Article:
This guy in South Portland, Maine, pulls into an ATM. He feeds his card and PIN number into the machine and requests a $140 withdrawal.
Out pops bill after bill after bill. The machine doesn’t quit until $37,000 has been coughed up.
What would you do?
He didn’t have an opportunity to decide. According to a television news report, he was still stuffing bills into a shopping bag when police got there, summoned by the next woman in line who thought he was taking much too long to transact his business.
The money was returned to the bank, of course. Bank officials wisely decided not to press charges; after all, what’s a customer to do when an ATM gives him thousands of dollars he didn’t ask for?
Bank officials said a “code error” was responsible for the machine emptying itself spontaneously, but no customer accounts were affected. Obviously that would be a problem for the bank since there presumably would be no record of a $37,000 transaction logged into the machine, although the guy’s account information might be a good starting point for retrieval efforts.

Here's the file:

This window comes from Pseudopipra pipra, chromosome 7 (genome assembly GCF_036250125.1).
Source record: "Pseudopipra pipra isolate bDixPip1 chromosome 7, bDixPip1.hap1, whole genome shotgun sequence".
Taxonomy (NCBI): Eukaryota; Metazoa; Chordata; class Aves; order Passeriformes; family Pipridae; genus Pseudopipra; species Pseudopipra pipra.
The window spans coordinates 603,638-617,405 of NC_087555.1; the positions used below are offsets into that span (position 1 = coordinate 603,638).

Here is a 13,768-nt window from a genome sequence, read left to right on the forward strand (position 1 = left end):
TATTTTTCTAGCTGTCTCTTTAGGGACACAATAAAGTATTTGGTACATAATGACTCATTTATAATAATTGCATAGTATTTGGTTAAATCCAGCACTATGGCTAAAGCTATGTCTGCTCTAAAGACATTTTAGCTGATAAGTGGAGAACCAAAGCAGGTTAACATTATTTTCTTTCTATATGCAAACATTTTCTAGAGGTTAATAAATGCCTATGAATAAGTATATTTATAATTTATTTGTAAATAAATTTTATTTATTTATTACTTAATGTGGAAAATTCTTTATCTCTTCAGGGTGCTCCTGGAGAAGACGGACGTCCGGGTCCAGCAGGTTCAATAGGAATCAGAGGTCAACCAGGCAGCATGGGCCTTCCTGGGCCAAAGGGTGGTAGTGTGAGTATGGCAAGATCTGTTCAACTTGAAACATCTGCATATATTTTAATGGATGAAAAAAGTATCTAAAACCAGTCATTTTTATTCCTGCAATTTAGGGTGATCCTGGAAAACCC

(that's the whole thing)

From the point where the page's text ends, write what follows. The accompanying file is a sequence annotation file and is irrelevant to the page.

Advice to the guy would probably run the gamut. Some would say to take the money and run, since it wasn’t his doing in the first place. Others would suggest giving it to charity. Or simply keep it for whatever might come up. And of course those of an honest bent would counsel him to head straight for the bank and hand them the shopping bag with a full explanation of the malfunction — and maybe hope there would be a reward for his honesty.
What would I do? In all likelihood give it back. In the first place I’m not aware of any larcenous bones in my body. More important, since I would have gone there for a normal-size withdrawal, I’m well aware that my account codes would have been logged into the machine, and I could be traced.